The European Competition Commission has ruled that “Ireland granted illegal tax benefits to Apple” leaving the company facing an eye-watering €13 billion (£11.1 billion) tax bill.
This selective tax treatment is considered illegal as it provides Apple a significant advantage over businesses that are subject to the same national taxation rules. Ireland must now recover the unpaid taxes in Ireland from Apple for the years 2003 to 2014. Plus interest.
In fact, the tax treatment in Ireland enabled Apple to avoid taxation on almost all profits generated by sales of Apple products in the entire EU Single Market. This is due to Apple's decision to record all sales in Ireland rather than in the countries where the products were sold.
Tax is complicated particularly in the modern, globalised economy so understanding Apple’s tax structure in Europe may shed some light on the Commission’s decision.
Apple Inc, in the US, is the top brass, the Big Kahuna. Apple Inc owns two smaller companies based in Ireland - Apple Sales International (ASI) and Apple Operations Europe.
These Irish companies hold the rights to use Apple's IP to sell Apple products outside America under a 'cost-sharing agreement'. They make yearly payments to Apple Inc to fund research and development efforts conducted on their behalf. In 2011 these payments amounted to about $2 billion and significantly increased in 2014. These payments are deducted from the profits recorded by these two companies in Ireland each year, in line with applicable rules. So far, so good.
ASI is responsible for buying Apple products from manufacturers and selling these products in Europe, Middle East, Africa and India. Customers don’t buy their products from the shops that physically sell them, rather from ASI itself. In this way Apple recorded all sales, and the profits stemming from these sales, directly in Ireland.
And this is where it gets interesting…
Two rulings by the Irish tax authorities, in 1991 and 2007, endorsed an allocation of profits away from Ireland to a “head office” within ASI, and this "head office" was not based in any country and did not have any employees or own premises. Its activities consisted solely of occasional board meetings (a nice example of transfer pricing). Therefore, only a small percentage of ASI’s profits were taxed in Ireland.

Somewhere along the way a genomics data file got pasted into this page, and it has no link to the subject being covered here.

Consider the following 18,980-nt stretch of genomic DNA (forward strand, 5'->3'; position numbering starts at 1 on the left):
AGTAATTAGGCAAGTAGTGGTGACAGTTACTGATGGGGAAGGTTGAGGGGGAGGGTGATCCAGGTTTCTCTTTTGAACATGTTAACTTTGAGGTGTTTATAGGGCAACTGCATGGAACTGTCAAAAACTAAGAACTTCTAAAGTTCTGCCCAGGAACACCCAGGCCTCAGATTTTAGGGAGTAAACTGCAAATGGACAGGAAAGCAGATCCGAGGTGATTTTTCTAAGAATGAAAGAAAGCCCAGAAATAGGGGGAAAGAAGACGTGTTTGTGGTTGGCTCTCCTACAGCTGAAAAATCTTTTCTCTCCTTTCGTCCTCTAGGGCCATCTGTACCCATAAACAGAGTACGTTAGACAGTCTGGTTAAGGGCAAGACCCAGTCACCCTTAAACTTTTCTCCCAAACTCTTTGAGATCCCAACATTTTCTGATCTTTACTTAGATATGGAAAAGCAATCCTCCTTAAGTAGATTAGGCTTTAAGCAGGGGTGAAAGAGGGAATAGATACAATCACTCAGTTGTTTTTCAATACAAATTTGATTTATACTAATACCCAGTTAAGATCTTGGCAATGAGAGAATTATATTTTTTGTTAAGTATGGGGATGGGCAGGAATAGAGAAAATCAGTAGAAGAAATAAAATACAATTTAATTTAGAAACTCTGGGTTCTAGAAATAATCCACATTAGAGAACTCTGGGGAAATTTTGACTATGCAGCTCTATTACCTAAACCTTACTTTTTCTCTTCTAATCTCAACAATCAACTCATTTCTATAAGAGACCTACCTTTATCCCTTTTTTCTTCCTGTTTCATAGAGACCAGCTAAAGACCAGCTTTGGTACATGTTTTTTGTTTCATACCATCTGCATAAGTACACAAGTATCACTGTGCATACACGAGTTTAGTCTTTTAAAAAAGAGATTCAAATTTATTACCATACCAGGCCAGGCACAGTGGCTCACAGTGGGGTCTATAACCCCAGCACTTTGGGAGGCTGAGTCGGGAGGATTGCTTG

In 2011, ASI recorded profits of $22 billion with only approximately €50 million considered taxable in Ireland, leaving nearly €16 billion of profits untaxed. As a result, ASI paid less than €10 million of corporation tax in Ireland in 2011. In subsequent years, ASI’s recorded profits continued to increase but the profits considered taxable in Ireland under the terms of the tax rulings did not.
Apple’s response has been unequivocal with CEO, Tim Cook, insisting that the company is “not a tax dodger” and declaring that the Commission’s decision is “an effort to rewrite Apple’s history in Europe, ignore Ireland’s tax laws and upend the international tax system in the process" which will ultimately “have a profound and harmful effect on investment and job creation in Europe.”
Cook’s indictment may well prove poignant as it’s been rumoured that Britain could be the big winner from this particular tax feud. Indeed this ruling is the conclusion of a two-year investigation and following landmark cases against Starbucks and Fiat and probes into Google and Facebook/
A so-called hard Brexit for Britain, going it alone and not remaining a part of the single market, would mean state aid rules would no longer constrain UK tax policy. A more favourable rate could be implemented regardless of the terms of negotiating Brexit as tax regimes are set at member state level (despite proposals for a Common Consolidate Corporate Tax Base that have been tabled since 2011). This would mean that the UK could position itself as a more attractive destination than Ireland, the Netherlands and Luxembourg, where the majority of the biggest US tech companies are headquartered, away from the growing stranglehold of state aid laws and EU Commission, which both the Irish government and the US Treasury have accused of trying to influence tax policy.
Regardless, in today’s increasing global economy, the practice of taxing profits earned in one country but reporting them in tax havens through the use of contrived corporate structures seems obsolete - surely reform and massive simplification of global tax bases is the only viable solution for the future.